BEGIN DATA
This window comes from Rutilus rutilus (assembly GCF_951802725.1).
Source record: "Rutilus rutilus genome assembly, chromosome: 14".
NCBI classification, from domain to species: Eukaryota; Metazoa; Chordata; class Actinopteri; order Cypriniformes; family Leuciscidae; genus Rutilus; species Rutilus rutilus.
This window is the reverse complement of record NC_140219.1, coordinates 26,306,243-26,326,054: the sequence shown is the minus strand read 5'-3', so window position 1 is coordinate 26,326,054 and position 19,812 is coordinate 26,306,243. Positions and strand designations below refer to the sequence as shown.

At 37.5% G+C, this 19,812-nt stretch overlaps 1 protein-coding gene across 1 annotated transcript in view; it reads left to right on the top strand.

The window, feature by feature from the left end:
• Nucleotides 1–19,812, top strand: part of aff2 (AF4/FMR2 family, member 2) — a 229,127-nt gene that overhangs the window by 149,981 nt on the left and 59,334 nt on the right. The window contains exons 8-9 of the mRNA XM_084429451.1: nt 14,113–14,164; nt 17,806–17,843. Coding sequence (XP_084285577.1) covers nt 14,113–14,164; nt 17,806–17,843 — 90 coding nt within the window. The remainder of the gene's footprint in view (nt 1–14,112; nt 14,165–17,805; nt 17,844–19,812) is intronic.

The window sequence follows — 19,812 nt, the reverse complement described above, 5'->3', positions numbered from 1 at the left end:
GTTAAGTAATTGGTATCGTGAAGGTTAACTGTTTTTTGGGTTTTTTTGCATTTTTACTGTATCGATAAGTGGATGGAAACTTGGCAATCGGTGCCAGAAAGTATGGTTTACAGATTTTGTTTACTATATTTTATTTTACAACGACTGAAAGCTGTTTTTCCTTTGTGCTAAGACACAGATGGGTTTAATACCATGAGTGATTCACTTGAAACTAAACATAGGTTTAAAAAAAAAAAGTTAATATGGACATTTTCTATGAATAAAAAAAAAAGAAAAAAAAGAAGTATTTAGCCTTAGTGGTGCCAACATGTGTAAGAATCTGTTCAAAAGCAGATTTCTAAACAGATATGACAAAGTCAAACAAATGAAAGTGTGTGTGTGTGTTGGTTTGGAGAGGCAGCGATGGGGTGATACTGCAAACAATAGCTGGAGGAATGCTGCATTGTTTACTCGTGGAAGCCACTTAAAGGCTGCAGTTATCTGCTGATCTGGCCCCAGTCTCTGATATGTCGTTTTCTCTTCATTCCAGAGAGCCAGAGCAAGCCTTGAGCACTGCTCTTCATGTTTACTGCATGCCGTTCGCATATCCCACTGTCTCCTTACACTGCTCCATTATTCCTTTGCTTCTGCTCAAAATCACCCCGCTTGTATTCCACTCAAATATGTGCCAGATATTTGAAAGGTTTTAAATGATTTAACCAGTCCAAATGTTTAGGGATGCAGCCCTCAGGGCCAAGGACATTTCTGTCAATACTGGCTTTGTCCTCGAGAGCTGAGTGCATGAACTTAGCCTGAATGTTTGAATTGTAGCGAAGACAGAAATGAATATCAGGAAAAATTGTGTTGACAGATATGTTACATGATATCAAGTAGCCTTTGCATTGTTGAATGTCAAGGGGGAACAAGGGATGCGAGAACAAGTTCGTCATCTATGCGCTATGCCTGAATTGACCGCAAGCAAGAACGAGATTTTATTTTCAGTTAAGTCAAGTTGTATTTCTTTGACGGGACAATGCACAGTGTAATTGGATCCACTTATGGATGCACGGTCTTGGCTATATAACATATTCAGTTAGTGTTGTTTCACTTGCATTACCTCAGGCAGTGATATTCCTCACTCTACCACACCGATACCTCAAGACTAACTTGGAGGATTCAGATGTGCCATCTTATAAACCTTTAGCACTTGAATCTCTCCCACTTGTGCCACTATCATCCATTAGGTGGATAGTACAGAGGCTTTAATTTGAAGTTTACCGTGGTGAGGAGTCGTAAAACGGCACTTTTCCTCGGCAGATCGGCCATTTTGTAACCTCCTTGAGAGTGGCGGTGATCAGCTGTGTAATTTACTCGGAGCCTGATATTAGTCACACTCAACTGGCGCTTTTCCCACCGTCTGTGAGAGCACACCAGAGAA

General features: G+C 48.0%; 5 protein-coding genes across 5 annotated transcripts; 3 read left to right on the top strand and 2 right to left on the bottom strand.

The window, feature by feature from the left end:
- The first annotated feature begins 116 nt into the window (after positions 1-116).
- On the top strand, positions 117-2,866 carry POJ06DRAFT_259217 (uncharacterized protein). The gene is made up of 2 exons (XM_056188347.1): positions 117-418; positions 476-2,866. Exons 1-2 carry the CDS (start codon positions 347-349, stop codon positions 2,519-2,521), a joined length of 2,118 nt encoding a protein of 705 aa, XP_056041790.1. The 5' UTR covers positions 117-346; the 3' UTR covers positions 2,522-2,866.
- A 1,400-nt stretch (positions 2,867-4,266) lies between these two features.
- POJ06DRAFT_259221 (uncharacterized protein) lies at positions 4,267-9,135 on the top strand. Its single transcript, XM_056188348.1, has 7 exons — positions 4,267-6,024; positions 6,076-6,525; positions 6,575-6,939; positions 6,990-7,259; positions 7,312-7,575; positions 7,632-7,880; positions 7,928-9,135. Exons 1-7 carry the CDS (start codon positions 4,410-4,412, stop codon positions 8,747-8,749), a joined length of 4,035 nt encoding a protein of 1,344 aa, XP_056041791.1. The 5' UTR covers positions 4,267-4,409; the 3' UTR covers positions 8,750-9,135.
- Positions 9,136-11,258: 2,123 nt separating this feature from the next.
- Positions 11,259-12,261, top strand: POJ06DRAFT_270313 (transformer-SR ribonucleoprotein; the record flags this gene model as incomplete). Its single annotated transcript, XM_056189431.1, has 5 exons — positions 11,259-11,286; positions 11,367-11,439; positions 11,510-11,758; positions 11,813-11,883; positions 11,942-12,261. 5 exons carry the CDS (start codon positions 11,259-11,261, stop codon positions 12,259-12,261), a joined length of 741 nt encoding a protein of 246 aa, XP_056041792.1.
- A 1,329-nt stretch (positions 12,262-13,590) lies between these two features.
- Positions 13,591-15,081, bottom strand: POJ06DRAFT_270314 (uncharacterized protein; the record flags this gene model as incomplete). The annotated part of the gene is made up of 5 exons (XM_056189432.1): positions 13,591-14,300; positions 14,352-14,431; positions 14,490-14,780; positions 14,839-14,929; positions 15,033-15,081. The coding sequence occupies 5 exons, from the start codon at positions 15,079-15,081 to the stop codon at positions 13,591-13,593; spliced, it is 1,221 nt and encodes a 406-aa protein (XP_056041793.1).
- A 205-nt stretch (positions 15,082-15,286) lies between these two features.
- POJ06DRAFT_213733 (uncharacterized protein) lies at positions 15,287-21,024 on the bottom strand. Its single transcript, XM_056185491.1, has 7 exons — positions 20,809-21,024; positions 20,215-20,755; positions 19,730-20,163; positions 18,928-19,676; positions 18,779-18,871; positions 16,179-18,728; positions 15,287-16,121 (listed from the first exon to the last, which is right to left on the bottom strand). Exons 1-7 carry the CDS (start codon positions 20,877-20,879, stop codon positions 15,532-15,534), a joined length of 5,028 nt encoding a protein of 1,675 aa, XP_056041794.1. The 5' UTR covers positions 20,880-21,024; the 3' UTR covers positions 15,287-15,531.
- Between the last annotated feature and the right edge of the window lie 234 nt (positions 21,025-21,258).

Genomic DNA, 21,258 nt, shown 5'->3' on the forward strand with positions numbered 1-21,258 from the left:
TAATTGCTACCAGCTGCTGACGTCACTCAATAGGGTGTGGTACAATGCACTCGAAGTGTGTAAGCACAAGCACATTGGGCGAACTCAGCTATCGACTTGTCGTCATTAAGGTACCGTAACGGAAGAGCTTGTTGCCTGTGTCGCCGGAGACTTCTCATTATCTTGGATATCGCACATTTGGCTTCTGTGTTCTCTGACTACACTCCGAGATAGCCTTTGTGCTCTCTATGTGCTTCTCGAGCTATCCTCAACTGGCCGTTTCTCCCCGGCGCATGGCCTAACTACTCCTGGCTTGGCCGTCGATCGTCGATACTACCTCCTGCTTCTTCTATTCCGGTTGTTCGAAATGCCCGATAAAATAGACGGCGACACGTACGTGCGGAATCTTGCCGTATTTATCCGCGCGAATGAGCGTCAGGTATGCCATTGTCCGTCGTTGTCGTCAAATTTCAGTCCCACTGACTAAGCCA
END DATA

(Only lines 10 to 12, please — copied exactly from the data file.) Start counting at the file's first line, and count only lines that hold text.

General features: G+C 48.0%; 5 protein-coding genes across 5 annotated transcripts; 3 read left to right on the top strand and 2 right to left on the bottom strand.

The window, feature by feature from the left end:
- The first annotated feature begins 116 nt into the window (after positions 1-116).